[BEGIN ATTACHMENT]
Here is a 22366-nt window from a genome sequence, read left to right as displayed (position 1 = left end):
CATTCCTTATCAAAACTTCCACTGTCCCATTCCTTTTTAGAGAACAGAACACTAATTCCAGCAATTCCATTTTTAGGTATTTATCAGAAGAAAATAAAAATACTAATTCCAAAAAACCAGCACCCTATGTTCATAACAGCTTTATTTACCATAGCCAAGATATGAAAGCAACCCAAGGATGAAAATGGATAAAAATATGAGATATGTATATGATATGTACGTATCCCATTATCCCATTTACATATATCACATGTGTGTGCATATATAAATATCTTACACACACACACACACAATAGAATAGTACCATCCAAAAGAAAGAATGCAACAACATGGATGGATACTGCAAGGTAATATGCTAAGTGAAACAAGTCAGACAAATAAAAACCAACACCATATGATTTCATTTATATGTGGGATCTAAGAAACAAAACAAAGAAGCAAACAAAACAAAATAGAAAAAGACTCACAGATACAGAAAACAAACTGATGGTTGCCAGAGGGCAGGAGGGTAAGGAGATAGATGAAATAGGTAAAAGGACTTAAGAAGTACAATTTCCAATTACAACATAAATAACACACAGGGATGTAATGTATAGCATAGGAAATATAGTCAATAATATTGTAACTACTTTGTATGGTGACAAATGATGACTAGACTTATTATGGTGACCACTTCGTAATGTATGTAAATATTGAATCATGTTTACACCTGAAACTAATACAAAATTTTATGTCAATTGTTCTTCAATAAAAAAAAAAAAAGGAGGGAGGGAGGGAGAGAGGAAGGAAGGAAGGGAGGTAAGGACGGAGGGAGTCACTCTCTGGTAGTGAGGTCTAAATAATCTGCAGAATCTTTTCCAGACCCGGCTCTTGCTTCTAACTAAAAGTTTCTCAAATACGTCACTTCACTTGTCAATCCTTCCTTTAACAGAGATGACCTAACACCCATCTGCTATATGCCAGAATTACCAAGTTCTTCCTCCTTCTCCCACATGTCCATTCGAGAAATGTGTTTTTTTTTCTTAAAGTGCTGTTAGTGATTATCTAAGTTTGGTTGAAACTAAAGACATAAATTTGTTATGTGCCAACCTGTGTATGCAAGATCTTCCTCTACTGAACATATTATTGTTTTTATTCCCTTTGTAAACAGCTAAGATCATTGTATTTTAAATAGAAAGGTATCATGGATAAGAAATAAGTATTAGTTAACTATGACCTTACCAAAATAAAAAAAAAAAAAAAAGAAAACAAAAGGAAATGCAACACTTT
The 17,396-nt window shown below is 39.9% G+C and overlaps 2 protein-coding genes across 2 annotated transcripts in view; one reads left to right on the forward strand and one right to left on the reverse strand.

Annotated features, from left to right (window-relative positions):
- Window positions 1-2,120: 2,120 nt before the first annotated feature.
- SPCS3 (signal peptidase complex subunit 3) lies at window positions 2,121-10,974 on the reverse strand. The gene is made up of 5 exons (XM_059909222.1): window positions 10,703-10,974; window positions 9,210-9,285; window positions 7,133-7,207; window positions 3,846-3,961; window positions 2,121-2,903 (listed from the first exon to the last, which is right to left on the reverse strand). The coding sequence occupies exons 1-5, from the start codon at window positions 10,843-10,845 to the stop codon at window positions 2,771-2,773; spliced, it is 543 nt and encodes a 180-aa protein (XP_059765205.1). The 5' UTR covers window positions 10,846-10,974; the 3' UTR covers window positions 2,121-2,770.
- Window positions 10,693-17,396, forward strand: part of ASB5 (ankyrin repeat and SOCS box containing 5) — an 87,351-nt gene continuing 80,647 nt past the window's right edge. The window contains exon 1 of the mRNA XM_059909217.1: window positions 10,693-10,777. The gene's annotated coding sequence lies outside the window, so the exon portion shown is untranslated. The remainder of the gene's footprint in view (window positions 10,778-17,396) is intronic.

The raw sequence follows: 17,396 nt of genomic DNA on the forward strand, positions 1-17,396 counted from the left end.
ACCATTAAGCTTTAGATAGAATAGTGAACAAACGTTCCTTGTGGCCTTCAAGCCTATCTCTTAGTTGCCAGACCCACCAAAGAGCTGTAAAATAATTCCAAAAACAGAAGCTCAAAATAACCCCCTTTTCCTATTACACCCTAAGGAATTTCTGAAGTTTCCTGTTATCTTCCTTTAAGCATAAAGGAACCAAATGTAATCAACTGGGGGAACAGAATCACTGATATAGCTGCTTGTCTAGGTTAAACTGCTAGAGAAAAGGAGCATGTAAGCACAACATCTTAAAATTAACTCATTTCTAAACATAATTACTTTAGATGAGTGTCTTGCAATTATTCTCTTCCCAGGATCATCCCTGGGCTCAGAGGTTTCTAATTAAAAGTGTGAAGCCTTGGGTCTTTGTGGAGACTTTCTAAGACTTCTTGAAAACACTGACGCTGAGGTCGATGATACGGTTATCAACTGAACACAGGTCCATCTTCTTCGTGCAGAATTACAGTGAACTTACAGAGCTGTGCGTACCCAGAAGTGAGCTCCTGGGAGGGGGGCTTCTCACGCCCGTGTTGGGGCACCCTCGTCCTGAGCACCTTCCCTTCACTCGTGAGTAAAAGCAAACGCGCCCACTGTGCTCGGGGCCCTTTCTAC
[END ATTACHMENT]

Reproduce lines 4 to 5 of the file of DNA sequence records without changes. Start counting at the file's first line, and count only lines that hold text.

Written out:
Annotated features, from left to right (window-relative positions):
- Window positions 1-2,120: 2,120 nt before the first annotated feature.